At long last, the self-help movie.
In fact, this is a serious documentary-drama that seeks to do something very admirable: Explain the ways of quantum physics to us mortals. The history of the 20th Century is one in which this profound, impenetrable science changed our worldview and our world, making possible everything from trips to the moon to cell phones.
Complex and subtle, the ramifications of quantum physics are still known only to those with some knowledge of modern science. "Bleep" seeks to explore those ramifications, toss in a few more about cellular life and then draw conclusions about what all this means to personal behavior and--get ready--our notions of God.
That's a phenomenally tall order. But, while not perfect, while over-charged with hyperkinetic animation, a somewhat underdeveloped fictional drama and an overly loud volume, this is a pretty impressive stab at bringing everyday thought in line with the revolutionary implications of scientific discovery.
It plays a little like a PBS "Nova" installment on crystal meth. More than a dozen experts, most of them academics from top U.S. universities, are interviewed throughout and provide an introductory primer on quantum physics and cellular biology. Heisenberg's uncertainty principle is a key component, although one minor flaw of the movie, charged with cramming in a lot of info, is that it never explains what that principle is.
German physicist Werner Heisenberg asserted in the 1920s that the very act of watching an interaction in the realm of subatomic particles alters that interaction. Our notions of observation and of an objective reality, in other words, are hideously oversimplified. "The path (of a subatomic particle) comes into existence only when we observe it," Heisenberg wrote.
From this conundrum at the heart of all matter, the movie offers a fascinating exploration of the puzzling, unknowable aspects of physics, not to mention metaphysics, and manages to tie it all to everything from a theory of unity right out of Eastern spiritualism to New Age advice about the hormonal role in bouts of everyday anxiety. Interspersed with the interviews is a sketchy story of a woman (Marlee Matlin) and the way her inner molecular world affects how she copes with an estranged husband and job pressures as a photographer.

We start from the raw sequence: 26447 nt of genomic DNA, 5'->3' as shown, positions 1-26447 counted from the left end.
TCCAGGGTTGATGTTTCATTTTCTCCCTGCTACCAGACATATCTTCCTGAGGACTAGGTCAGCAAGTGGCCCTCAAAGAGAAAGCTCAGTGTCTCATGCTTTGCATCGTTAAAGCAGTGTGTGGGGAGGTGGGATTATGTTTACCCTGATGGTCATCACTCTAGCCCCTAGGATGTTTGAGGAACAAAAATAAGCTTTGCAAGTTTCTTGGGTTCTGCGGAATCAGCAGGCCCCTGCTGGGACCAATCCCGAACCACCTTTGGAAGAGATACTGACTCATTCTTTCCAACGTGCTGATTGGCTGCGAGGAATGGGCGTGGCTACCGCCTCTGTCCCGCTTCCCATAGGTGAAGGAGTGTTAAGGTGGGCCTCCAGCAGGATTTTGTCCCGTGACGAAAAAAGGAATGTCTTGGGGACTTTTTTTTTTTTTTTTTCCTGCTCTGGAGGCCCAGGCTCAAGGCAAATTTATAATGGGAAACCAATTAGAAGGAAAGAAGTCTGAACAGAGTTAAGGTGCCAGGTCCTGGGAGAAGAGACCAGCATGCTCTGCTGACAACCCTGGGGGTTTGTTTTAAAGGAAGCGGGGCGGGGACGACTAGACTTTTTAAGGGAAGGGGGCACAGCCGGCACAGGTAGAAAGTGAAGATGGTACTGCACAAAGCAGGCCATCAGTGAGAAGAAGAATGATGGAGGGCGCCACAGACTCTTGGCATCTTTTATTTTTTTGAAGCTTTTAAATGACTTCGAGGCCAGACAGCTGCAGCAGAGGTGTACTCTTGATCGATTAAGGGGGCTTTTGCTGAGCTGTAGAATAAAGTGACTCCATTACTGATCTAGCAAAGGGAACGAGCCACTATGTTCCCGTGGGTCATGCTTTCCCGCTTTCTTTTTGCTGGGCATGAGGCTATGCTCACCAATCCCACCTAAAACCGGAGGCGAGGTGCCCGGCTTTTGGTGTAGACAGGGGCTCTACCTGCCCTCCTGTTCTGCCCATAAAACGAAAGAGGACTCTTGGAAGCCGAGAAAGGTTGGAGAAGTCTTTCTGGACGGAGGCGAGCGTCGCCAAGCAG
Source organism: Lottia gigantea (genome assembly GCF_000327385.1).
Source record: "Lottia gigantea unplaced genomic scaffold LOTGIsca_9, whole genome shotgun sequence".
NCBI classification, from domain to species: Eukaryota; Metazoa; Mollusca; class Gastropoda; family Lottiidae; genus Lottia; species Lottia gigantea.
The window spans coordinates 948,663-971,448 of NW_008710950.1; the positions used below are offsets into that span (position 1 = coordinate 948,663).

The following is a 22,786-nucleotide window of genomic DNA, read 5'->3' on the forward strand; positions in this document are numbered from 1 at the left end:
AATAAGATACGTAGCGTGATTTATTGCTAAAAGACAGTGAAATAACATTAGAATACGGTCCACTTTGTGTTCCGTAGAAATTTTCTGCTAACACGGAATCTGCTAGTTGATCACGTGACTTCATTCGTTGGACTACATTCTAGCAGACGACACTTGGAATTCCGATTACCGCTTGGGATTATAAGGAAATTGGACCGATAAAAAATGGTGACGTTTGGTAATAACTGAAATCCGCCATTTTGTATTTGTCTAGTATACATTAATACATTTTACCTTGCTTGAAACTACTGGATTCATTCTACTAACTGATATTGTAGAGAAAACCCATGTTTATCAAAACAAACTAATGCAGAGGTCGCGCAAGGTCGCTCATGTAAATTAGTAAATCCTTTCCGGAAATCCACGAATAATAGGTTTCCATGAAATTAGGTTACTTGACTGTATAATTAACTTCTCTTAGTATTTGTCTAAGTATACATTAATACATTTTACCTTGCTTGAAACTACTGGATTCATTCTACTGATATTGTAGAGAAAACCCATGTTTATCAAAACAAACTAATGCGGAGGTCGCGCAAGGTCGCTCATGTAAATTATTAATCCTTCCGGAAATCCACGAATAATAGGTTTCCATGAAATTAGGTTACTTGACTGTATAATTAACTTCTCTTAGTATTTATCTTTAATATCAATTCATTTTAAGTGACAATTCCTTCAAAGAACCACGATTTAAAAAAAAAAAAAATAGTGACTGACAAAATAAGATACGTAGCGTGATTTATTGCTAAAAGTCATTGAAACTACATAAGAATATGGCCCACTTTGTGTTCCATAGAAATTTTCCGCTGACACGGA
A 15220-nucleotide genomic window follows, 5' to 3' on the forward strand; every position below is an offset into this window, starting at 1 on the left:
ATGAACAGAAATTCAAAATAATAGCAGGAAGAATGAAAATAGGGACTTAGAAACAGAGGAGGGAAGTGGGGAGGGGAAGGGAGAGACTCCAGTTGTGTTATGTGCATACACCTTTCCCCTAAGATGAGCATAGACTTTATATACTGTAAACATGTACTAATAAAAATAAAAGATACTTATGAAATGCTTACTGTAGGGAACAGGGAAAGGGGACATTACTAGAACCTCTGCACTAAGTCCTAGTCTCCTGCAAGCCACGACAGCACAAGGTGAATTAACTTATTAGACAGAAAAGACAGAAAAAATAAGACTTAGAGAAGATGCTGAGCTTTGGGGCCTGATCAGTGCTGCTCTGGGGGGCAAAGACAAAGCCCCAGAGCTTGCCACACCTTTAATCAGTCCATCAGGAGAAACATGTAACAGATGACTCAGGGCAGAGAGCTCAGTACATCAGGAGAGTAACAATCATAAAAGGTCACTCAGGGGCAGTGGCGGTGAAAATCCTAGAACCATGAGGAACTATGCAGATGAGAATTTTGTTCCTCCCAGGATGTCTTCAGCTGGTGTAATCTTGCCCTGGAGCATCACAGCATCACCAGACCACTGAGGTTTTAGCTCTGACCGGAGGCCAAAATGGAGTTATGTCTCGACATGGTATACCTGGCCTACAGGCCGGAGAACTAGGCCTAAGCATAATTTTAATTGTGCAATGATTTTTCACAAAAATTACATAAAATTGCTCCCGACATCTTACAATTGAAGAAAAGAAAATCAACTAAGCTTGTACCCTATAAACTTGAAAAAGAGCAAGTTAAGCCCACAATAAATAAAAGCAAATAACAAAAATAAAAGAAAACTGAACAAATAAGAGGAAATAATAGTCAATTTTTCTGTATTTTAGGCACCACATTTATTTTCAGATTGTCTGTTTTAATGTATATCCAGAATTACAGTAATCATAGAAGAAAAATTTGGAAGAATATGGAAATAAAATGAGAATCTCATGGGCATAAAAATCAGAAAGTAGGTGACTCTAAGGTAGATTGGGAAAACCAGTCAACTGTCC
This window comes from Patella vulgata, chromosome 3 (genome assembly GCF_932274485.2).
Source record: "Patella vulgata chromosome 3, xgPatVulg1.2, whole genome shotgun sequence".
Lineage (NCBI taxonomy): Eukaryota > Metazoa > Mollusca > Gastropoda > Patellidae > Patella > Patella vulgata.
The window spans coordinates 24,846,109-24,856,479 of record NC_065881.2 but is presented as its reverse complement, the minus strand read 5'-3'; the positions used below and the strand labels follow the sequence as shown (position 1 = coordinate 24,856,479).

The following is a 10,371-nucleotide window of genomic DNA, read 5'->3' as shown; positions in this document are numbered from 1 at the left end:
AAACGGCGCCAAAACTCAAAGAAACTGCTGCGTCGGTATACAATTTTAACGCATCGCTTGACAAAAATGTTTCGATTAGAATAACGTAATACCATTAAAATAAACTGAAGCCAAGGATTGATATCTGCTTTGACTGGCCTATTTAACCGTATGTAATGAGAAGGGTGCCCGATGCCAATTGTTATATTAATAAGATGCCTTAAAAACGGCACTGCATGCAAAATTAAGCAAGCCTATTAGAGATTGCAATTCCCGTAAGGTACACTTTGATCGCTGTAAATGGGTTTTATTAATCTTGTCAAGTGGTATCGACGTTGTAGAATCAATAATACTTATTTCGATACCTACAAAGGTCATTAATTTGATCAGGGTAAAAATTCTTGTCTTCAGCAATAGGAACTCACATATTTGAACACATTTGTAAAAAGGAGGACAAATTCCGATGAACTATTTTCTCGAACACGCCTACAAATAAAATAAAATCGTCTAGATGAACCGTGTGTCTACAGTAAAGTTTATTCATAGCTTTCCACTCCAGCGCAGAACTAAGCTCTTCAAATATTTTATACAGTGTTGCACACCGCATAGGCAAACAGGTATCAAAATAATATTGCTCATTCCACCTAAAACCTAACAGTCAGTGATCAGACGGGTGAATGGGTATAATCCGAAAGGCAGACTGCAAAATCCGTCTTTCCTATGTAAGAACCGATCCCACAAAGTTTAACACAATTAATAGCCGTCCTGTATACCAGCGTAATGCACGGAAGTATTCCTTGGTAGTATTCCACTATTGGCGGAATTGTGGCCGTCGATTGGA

While many will be scratching their heads throughout, the achievement of filmmakers William Arntz, Betsy Chasse and Mark Vicente is that almost everybody is likely to find both new information and something to think about. The spiritual conclusions are debatable, and the moviemakers offer pop psychology that's both sketchy and too pat.
But "What the Bleep Do We Know?" is both modern science for dummies and a feisty extension of our ongoing religious debate.
"What the Bleep Do We Know?"
Directed by William Arntz, Betsy Chasse and Mark Vicente; screenplay by Arntz, Chasse and Matthew Hoffman; photographed by Vicente and David Bridges; edited by Jonathan Shaw; music by Christopher Franke; production design by Nava; produced by Arntz and Chasse. A Samuel Goldwyn Films release; opens Friday. Running time: 1:48. No MPAA rating .
Amanda - Marlee Matlin
Jennifer - Elaine Hendrix
Elliot - John Ross Bowie
Frank - Barrie Newman